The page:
In what was considered the City of Ithaca’s most contentious mayoral race in recent memory, 24-year-old Svante Myrick ’09 claimed a resounding victory Tuesday — becoming the youngest mayor in Ithaca’s history and the city’s first African American mayor.
Myrick — who graduated from Cornell two years ago and will be the youngest mayor in New York State when he takes office in January — captured nearly 54 percent of the vote and defeated his closest competitor, Wade Wykstra, a commissioner of the Board of Public Works, by 29 points.
Independence candidate Alderperson J.R. Clairborne (D-2nd Ward) finished third with approximately 13 percent of the vote. Republican candidate Janis Kelly ’71 received less than 7 percent of the vote.
“There were people who said ‘wait your turn,’ but it just felt like that’s not how these jobs should work — there shouldn’t be turns, you don’t wait in line.” Myrick said in an interview early Wednesday morning. “I felt like there was nothing that could stop me from trying.”
Myrick won in all 18 city voting districts, gaining support despite criticism that he lacked the necessary experience to lead a city of over 20,000 residents.
“Winning every district in the city is pretty unbelievable in a four-way race, and it shows that residents all around the city really resonated with Svante’s message and are excited to move in a new direction,” said Fil Eden ’10, Myrick’s campaign manager.
Moments after securing his victory, Myrick thanked his campaign staff — comprised of students and recent graduates Eden, Karen Schillinger ’12 and Ithaca College student Rob Flaherty ’13 — in a room of supporters teeming with excitement at the Holiday Inn Downtown.
“By meeting so many hundreds of you — thousands ofyou — I’ve become more encouraged than ever that we in the City of Ithaca has what it takes,” Myrick said. “I know that after meeting so many of you that you are all willing to try, you are all willing to work hard and that we can move forward as a city.”
Myrick and a group of more than 40 volunteers spent 12 hours going door-to-door Tuesday in a final attempt to garner support for the campaign.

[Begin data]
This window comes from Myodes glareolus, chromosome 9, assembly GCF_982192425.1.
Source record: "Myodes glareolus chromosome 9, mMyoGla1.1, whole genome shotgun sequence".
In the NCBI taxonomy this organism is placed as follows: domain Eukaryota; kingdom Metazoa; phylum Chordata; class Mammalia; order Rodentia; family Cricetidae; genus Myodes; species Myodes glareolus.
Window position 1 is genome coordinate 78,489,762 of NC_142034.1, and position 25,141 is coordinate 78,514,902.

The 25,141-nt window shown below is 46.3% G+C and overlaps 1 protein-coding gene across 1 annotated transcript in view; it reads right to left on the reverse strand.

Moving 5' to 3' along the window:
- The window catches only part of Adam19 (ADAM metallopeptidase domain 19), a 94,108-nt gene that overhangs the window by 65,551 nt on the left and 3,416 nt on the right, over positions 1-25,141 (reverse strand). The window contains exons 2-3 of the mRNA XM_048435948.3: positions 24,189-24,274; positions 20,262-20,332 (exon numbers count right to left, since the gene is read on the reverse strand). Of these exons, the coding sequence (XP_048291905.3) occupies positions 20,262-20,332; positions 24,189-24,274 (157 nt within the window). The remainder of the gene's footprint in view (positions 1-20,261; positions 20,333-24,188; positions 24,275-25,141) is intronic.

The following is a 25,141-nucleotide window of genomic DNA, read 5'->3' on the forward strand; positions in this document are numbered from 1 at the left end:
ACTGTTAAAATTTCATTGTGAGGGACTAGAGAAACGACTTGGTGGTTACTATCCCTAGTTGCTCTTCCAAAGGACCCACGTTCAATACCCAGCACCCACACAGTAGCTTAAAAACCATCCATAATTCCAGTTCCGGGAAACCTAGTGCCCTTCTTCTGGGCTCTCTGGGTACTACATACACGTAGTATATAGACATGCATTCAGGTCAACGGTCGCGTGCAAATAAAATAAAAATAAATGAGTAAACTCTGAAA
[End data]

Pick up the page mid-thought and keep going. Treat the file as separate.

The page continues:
Throughout the race, Myrick’s campaign team knocked on approximately 3,750 doors — hitting every door 2.5 times in the six months leading up to election, Schillinger said.
“Instead of being tired by going to these thousands of doors and many long months of campaigning, I’m more energized now than when I started,” Myrick said to his supporters. “Not because I’m ignorant of the challenges that we’re facing, but because I’m more than ever aware of the scope and the scale of our problems and the complexity of the issues we have to deal with.”
Myrick’s supporters said that his age — a characteristic that many have said makes him ill-prepared to be mayor — is not enough to erode the strength of his character or his proven ability.
“I think we saw some serious prejudice in this campaign — some serious age-ism — and I can definitely see that continuing in this term.” Eden said. “Any time that someone doesn’t like something that Svante proposes, they might end up calling it immaturity, but I think this election has shown that the vast majority of city residents are not susceptible to that kind of manipulation.”
While previously endorsing Tompkins County Legislator Pam Mackesey ’89 in the Democratic primary, outgoing Mayor Carolyn Peterson expressed her support for Myrick and said that the two have met and will continue meeting to work through his transition to office.
“I was never worried about his maturity or age — it’s what the experience is,” Peterson said. “It’s not something I’m worried about anymore because I’m there for him and he will grasp it very quickly — there are a lot of department heads who will help convey what is needed to run the city.”
Seven individuals competed in the six-month campaign, though only four — Wykstra, Myrick, Kelly and Clairborne — made it onto Tuesday’s ballot.
At their respective campaign gatherings across the city, the candidates said that while they were disappointed to lose the race they hope Myrick’s term as mayor is successful.
“Only 3,000 out of 30,000 people in Ithaca voted … But we are supportive of him,” Clairborne said at his event at Uncle Joe’s.
Wade Wykstra, who met with supporters at Lucatelli’s, echoed Clairborne’s sentiments, but maintained that he was proud of the way his campaign was conducted.
“I am shocked at the figures, but we made a statement and drove the issues forward while gaining tremendous experience,” Wykstra said.
The mood at Janis Kelly’s party at the Royal Palm Tavern in Collegetown was dour, and the results of the election were not announced.
As the next mayor of the city, Myrick is likely to face significant obstacles — including the tightest budget the city has seen in decades — yet he remained optimistic for his term and for future city administrations.
“I hope to just set an example of hard work and integrity and send the message that you can achieve whatever you put your mind to,” Myrick said. “I do know that a great number of Cornell students contribute to the Ithaca community and I hope if people feel the desire to do that they feel empowered to [run for office someday] too.”
Duncan Yandell, Dan Temel and Dennis Liu contributed reporting.
Check out The Sun’s video coverage of Myrick’s post-election speech and celebration at the Holiday Inn in Ithaca.
Original Author: Liz Camuti